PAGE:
Battling bad breath

breathYou whisper to your co-worker during a meeting, and moments later she hands you a stick of gum.

Do you have a problem with chronic bad breath?

John Joseph II, MD, Family Physician at Scott & White Killeen Clinic, offers some tips for managing chronic bad breath.

What Causes Bad Breath?

Bad breath, called halitosis, is a common problem, affecting 90 million Americans. There are many possible causes of chronic bad breath.

Bacteria. The primary reason for bad breath is buildup of plaque or tartar on your teeth, says Dr. Joseph.

“The sugar in sweetened gum is food for bacteria, so it will actually cause bacteria to grow more.”

“More than 700 different types of bacteria have been found to be present in the mouth. Some of them cause you to have pleasant-smelling breath. Some of them cause you to have bad-smelling breath,” says Dr. Joseph.


“Typically the ones that cause the bad breath are on the top of the tongue and located closest to the front of the mouth,” explains Dr. Joseph.

Foods. Garlic, onions, coffee, and alcohol are common causes of bad breath. 

Low-carb, high-protein diet. “A condition called ketosis will occur with high-protein, low-carb diets, which is basically a build-up acid. Statistically, eating fewer than 100 grams of carbohydrates will cause bad breath,” Dr. Joseph notes.

Sweetened gum. “One of the worst things people do is to try to cover up their bad breath with gum that is sweetened with sugar. That will give a temporary fix in the sense it will cover up the bad breath,” Dr. Joseph says.

“However,” Dr. Joseph cautions, “the sugar in sweetened gum is food for bacteria, so it will actually cause bacteria to grow more. With an increase in bacteria that are now eating the sugar, you have an increase in bacterial waste, which makes your breath smell worse in the long run.”

Dehydration. Failure to drink enough fluids causes a decrease in saliva production and an increase in bacteria, which causes bad breath.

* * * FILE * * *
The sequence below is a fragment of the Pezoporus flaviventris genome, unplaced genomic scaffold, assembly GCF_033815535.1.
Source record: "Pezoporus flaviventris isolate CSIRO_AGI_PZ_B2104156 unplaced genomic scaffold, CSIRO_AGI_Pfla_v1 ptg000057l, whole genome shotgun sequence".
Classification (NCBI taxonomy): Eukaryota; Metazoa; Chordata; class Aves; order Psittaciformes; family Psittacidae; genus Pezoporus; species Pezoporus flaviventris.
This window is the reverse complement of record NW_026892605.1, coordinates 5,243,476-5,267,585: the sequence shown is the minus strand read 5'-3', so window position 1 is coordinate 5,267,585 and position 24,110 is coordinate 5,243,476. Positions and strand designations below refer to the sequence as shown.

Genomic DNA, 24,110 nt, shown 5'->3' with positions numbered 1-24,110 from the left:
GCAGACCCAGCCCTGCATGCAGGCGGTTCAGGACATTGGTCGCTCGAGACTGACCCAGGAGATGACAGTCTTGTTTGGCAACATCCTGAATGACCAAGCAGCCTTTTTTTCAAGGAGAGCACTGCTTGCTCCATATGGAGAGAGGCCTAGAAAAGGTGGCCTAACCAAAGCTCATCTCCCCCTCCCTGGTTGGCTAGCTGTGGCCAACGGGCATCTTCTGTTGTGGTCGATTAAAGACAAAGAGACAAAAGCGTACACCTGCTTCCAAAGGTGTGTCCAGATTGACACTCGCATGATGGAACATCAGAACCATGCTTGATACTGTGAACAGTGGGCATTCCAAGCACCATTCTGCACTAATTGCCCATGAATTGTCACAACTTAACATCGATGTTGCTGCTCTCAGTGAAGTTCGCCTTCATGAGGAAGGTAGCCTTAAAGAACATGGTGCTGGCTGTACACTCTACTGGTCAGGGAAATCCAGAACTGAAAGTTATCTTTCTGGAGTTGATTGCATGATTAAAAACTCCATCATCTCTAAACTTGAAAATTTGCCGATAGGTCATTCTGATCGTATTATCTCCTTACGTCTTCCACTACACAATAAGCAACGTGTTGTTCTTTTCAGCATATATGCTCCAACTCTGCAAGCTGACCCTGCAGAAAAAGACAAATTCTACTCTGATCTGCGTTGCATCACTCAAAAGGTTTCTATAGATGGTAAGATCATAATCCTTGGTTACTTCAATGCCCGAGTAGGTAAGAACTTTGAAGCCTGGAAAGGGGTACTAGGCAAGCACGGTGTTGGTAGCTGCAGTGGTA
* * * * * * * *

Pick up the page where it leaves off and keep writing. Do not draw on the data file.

“Saliva works as a natural barrier to bacteria. Saliva contains oxygen and bacteria don’t like oxygen. So when your mouth dries, saliva is decreased and therefore bacteria grow more,” Dr. Joseph details.

Smoking. The tobacco in cigarettes, pipes and cigars can cause chronic bad breath. Moreover, smoking dries out your mouth and decreases saliva production.

Infection. Occasionally, your bad breath may be due to infection:

  • Sinus infection
  • Gum infection
  • Bronchitis

Illness. In rare cases, bad breath is a sign of significant illness, including:

  • Diabetes
  • Problems in your gastrointestinal tract
  • Liver disease
  • Kidney disease

In most cases, however, other signs of disease or illness will be present long before bad breath.

How Do I Treat Bad Breath?

Dental care. Proper dental care is key to eliminating chronic bad breath.

Dr. Joseph recommends that you:

  • Have regular check-ups with your dentist – one to four times a year, depending on your dentist’s recommendation
  • Fill any cavities
  • Replace any broken fillings
  • Brush your teeth twice and day and floss once a day
  • Brush the top of your tongue daily
  • Use mouthwash daily to kill bacteria

Fluids. Drink plenty of water to maintain moisture in your mouth and stimulate saliva production.

Foods. Avoid foods that cause bad breath, such as garlic, onions, coffee and alcohol.

Dr. Joseph recommends the following holistic cures thought to curb bad breath:

High-fiber foods. High-fiber foods, such as crunchy vegetables, help increase the production of saliva, which in turn helps reduce bad breath:

  • Raw carrots
  • Raw celery
  • Raw broccoli

“Moreover, mechanically, crunchy vegetables help to remove food from your teeth and gums, helping get the bacteria out,” says Dr. Joseph.

Fruits. Typically, fruits that are high in vitamin C tend to reduce bad breath:

  • Melons
  • Berries
  • Citrus fruits

Green tea. Green tea helps keep your mouth fresh, because green tea has some antibacterial compounds.

Cinnamon. Stir your green tea with a cinnamon stick, Dr. Joseph suggests, as cinnamon tends to retard the growth of bacteria.

Chlorophyll. Chlorophyll tends to retard bacterial growth, because it releases oils that make bacteria difficult to grow. Dr. Joseph suggests adding these fresh herbs to your cooking:

  • Parsley
  • Mint
  • Basil
  • Cilantro
  • Dill

And remember, if you’re going to freshen your breath with a stick of gum, use sugar-free gum.

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Battling bad breath